What to look for when buying a child car seat

Keeping children safe in the car is a priority for all parents. Being sure they are securely strapped in and comfortable means peace of mind for the driver and can help to reduce stress on the road.

But with so many sizes and models available, choosing the right car seat for your child can seem confusing at first. With safety in mind, here are some of the things to look for before you make your choice.

Does it meet the regulations?

Child car seats are subject to strict regulations, designed to make them as safe as possible in the event of an accident. To help you check that a seat meets these safety standards look for the ‘E’ mark. This mark is a guarantee that the seat meets the UN Standard Regulation 44.03 or 44.04.

If car seats seem costly, you might be tempted to buy second-hand, but this could be a dangerous way to save money. If you can’t be certain of the seat’s history, you won’t know whether it meets current safety standards, or whether it has been in an accident that could have weakened it.

How will you use it?

Before you buy a car seat, think about how you plan to use it. You might need to move it in and out of the car on a regular basis, or perhaps move it from one car to another. In that case, you could consider choosing a lightweight seat.

If you’re planning longer journeys – perhaps to visit distant grandparents – a seat that reclines can help your child to sleep along the way.

Which type to choose?

Knowing your child’s weight and height is essential to finding the most suitable car seat. Weight is a more reliable indicator of size than age, which is why child seats are sold with weight guidelines.

  • Babies up to 13kg will need a rearward-facing baby seat. These can be used in the front or the rear of the car, but the back seat is recommended as the safest option. If they are used in the front, you must disable the airbag.
  • Once a baby has outgrown its rearward-facing seat, it’s time to look for a forward-facing child seat. These are made for children weighing 9kg-18kg. The integral harness in forward-facing seats helps to reduce the risk of injury in an accident and also stops the child sliding out of the seat.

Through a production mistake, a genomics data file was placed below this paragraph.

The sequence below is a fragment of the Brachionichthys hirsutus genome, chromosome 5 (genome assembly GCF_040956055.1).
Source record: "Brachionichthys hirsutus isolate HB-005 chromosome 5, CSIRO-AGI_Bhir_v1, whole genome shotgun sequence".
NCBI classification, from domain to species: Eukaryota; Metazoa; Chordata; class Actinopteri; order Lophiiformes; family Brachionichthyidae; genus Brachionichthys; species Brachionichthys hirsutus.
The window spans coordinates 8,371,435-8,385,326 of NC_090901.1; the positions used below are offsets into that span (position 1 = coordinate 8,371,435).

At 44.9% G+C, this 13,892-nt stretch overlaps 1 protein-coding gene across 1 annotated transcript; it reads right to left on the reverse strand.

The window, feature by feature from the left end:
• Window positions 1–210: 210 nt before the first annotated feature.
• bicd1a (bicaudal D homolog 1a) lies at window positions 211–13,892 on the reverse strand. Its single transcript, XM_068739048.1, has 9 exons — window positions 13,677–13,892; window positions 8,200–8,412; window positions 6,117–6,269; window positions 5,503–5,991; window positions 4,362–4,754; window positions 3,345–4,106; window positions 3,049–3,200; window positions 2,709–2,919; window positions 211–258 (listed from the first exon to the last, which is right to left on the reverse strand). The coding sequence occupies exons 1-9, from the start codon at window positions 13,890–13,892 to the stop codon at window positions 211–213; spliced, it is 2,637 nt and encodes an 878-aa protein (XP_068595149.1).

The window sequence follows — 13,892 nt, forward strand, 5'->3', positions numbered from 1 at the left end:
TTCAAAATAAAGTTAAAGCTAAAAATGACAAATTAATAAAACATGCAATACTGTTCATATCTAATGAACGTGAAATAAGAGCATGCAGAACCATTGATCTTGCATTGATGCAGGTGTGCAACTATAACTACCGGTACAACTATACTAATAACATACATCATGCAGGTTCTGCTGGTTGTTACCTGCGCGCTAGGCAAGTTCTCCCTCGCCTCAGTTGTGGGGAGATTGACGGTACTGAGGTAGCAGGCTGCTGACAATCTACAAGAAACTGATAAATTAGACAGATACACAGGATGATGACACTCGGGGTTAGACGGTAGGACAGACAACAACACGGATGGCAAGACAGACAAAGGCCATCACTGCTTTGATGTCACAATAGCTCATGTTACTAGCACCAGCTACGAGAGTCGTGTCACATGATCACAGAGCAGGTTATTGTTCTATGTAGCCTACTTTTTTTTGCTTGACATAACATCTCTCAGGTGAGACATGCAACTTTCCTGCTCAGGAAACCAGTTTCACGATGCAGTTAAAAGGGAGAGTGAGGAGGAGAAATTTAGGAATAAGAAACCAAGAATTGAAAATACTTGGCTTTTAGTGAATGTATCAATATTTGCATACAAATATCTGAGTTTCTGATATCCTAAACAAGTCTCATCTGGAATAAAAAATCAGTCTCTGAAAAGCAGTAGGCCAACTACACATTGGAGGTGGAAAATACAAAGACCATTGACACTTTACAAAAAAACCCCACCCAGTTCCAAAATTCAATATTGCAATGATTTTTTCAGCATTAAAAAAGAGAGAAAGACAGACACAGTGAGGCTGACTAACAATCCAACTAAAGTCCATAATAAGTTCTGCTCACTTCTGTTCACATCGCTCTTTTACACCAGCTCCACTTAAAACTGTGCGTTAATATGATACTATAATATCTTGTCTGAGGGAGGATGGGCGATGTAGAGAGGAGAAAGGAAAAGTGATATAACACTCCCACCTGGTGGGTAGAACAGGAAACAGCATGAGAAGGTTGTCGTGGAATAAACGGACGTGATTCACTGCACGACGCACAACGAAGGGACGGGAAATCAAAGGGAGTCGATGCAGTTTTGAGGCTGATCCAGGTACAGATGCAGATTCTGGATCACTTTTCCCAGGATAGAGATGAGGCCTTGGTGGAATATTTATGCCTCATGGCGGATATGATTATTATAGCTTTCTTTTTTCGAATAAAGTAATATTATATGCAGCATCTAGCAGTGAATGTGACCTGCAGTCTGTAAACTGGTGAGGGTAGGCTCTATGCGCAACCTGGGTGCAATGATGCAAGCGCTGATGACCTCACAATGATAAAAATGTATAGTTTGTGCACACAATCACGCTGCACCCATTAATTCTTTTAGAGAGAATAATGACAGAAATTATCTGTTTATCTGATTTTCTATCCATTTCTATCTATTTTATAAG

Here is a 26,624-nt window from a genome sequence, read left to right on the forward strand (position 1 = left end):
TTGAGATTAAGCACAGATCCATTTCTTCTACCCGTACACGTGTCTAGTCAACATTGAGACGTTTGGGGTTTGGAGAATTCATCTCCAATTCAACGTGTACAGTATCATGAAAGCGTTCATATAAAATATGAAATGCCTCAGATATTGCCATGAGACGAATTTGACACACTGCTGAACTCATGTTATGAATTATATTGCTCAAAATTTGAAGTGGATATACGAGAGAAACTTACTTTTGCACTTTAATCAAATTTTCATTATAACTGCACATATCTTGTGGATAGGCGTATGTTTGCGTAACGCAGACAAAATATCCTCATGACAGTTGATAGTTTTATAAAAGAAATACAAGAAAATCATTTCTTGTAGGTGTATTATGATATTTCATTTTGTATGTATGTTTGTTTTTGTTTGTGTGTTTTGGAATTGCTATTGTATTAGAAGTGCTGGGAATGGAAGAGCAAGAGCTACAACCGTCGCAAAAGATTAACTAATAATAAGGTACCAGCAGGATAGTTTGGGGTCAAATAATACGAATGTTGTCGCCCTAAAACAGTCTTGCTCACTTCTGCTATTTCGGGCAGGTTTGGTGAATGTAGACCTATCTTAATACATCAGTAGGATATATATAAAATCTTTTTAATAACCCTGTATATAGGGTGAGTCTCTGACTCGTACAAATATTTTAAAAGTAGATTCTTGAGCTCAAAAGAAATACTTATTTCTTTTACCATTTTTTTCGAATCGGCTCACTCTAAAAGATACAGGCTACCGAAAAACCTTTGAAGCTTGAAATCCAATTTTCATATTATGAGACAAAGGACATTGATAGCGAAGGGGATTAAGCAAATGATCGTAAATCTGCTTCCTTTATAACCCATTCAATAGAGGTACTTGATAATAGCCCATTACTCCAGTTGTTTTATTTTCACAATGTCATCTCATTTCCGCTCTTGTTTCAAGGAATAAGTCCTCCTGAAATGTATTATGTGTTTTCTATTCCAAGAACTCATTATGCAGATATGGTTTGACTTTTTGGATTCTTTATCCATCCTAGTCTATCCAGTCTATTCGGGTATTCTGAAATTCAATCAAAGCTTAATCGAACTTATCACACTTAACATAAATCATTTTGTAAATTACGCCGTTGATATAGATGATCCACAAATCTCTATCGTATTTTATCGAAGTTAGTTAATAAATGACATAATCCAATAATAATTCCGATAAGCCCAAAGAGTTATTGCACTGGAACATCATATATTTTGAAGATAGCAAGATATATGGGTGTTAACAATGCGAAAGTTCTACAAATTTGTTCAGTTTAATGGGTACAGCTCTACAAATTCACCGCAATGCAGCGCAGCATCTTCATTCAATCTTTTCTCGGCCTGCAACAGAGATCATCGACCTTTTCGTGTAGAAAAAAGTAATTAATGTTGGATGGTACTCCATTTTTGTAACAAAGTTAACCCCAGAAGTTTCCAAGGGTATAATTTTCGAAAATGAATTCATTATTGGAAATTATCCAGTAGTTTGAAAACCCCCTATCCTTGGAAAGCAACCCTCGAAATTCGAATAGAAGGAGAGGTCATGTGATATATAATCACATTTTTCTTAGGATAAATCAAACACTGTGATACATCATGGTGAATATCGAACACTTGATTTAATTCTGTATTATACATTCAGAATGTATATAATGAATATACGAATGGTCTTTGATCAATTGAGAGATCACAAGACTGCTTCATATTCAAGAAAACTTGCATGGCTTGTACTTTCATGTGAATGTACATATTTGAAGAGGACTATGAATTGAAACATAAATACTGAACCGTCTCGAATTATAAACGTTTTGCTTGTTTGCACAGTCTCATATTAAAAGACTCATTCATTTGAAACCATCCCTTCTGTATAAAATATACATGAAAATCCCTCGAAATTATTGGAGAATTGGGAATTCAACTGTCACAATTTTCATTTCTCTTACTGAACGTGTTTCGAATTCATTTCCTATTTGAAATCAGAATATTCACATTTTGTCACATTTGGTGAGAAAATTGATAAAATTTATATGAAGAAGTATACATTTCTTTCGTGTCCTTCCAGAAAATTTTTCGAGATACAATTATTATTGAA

• Children are ready for a booster seat or cushion when they weigh 15kg-36kg. If you’re looking for your child’s first booster seat, you might find that models with backs will provide a better fit for your car’s seat belt. Some also have side wings, designed to protect a child’s head in the event of an impact from the side.


If you’re unfortunate enough to be involved in an accident, your child’s car seat will need to be replaced, even if it seems undamaged. It’s really a case of better safe than sorry, as the seat could have been weakened to the extent that it will no longer provide adequate protection.

So when buying car insurance, it’s a good idea to check whether the providers will cover the cost of replacement car seats in the event of an accident.


‘The above article was provided by Sainsbury’s Finance Family Blogger Network I received nopayment for posting this but may receive benefits from being part of the network.Author Bio:
Janet Chapman writes on a range of topics including family matters and car insurance. Her interests include cooking, the countryside and trying to train her large dog.

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